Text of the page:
Change: Is Information Enough?
Recently I was involved in a meeting about what makes for an effective educational experience. The group did agree, perhaps in theory only, that for the educational experience to be effective there would need to be some kind of change; either a change in one’s behavior or a change in some conditions of the situation. I came away from the discussion with the sense that many individuals in the group held the perspective that to arrive at this effectiveness of the experience all that is needed is good, proven data. All that is needed for the experience to result in a change is to provide people with this good, proven information and the participants will then decide to change.
I don’t know about anyone else’s experiences, but this has not been my experience in education, counseling, and change agent work. It seems to me that it is much more complex than to just present information. Of course, I believe accurate and proven information is a part of the change process. However, it has been my experience as an educator/counselor/change agent that information alone cannot bring about change.
In The Dance of Change by Peter Senge, Art Kleiner, Charlotte Roberts, Richard Ross, George Roth, and Bryan Smith, the authors point out how a significant number of change initiatives end in a failure to produce the desired outcome. The authors state; “Our core premise in writing this book is that the sources of these problems cannot be remedied by more expert advice, better consultants, or more committed managers. The sources lie in our most basic ways of thinking. If these do not change, any new ’input’ will end up producing the same fundamentally unproductive types of actions.”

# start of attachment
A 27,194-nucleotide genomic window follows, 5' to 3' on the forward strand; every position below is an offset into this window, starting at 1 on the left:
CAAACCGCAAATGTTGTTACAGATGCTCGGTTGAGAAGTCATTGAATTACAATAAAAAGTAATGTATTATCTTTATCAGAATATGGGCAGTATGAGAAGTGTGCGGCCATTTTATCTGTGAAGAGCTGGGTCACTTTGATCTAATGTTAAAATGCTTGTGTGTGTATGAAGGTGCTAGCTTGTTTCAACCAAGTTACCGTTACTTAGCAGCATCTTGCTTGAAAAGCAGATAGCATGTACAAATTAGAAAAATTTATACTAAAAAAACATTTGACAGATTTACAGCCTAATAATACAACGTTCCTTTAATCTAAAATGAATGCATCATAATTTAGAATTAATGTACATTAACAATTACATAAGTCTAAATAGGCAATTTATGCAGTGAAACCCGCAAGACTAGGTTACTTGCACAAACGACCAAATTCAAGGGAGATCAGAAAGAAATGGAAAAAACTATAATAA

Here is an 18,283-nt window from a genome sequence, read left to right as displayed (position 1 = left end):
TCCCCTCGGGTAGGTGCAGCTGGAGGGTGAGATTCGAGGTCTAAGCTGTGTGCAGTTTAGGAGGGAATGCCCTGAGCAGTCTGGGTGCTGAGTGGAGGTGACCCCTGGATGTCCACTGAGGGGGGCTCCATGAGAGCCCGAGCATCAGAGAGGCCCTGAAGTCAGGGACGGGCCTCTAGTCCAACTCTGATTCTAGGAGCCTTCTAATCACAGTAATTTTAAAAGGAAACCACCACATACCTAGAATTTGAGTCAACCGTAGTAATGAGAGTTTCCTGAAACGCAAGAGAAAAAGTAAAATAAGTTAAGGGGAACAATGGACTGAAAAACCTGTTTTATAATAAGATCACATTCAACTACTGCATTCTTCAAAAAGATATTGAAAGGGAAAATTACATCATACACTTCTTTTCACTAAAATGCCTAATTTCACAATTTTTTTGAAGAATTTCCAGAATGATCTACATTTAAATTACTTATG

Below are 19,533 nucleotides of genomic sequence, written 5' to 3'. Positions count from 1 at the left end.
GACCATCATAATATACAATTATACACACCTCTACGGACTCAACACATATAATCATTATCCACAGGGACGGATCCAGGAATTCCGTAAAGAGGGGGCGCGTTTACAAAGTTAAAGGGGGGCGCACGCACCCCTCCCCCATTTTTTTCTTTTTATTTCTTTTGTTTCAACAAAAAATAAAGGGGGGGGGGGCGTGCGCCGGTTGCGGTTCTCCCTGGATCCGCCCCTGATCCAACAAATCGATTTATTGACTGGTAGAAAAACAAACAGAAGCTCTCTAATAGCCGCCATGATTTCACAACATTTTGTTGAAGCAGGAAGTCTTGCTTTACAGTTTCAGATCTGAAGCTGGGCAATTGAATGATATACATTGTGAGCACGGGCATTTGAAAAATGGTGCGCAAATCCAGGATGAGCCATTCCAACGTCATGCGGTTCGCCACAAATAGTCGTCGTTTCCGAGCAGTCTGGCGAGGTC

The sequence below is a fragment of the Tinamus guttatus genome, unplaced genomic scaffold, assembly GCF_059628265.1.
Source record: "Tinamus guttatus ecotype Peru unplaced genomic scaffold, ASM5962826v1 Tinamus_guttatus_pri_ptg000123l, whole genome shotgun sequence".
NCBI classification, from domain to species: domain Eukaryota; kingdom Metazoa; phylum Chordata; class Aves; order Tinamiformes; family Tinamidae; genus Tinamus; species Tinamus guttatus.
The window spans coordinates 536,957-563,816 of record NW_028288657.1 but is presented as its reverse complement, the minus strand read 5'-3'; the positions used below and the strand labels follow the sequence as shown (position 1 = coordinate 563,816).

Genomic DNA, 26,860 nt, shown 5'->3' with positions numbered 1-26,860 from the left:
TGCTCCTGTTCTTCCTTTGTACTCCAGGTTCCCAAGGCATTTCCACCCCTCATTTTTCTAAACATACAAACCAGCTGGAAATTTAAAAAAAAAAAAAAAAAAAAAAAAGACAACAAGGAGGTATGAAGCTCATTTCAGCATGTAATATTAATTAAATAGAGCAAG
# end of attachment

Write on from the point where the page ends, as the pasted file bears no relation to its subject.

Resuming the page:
So, just providing information is not enough. The educator/counselor/change agent must know more than lots of facts and figures about a content area. The educator/counselor/change agent must be more than a content expert. To be effective and produce the changes desired, one must understand the dynamics of the human being and how the human makes decisions to change. It requires the ability to design educational experiences that cause the human being to interact with information in such an environment that leads to a change in the way we think. It requires us to understand how individuals learn.
Some of this understanding is presented in the work of John Kotter in two of his books; Our Iceberg is Melting and Leading Change. In these very well written practical resources it is clearly described that changing one’s thinking is needed to bring about behavior change. Kotter also states that another and maybe, even better way, to bring about behavior change is to get individuals to feel differently. And the way to cause a change in feeling is through an interaction with the information, an experience of the information.
Kotter describes this experience with his “Eight Step Process of Successful Change.” First we need to set the stage and create a sense of urgency for the change. With the help of a guiding team we need to develop the change vision and strategy by clarifying how the future will be different. Then this vision and strategy must be communicated in such a way that individuals accept it. By doing this we now have people ready for the changes that are desired. The next step is to then empower others by working to remove the barriers that keep the changes from happening. When people actually make the change and behave differently we then need to recognize those quick “wins” and keep the pressure on for more change. By keeping the pressure on to make the desired change we are now creating a new culture so that the new behavior will be the new norm.
When you prepare your next educational experience, ask yourself this question; have I created an opportunity for the participants to meaningfully engage with the content that I plan to share? Then you will have a much better chance for that information that you believe is needed to result in the change you believe is desired.
Until next time, stay warm and visualize spring. We need it.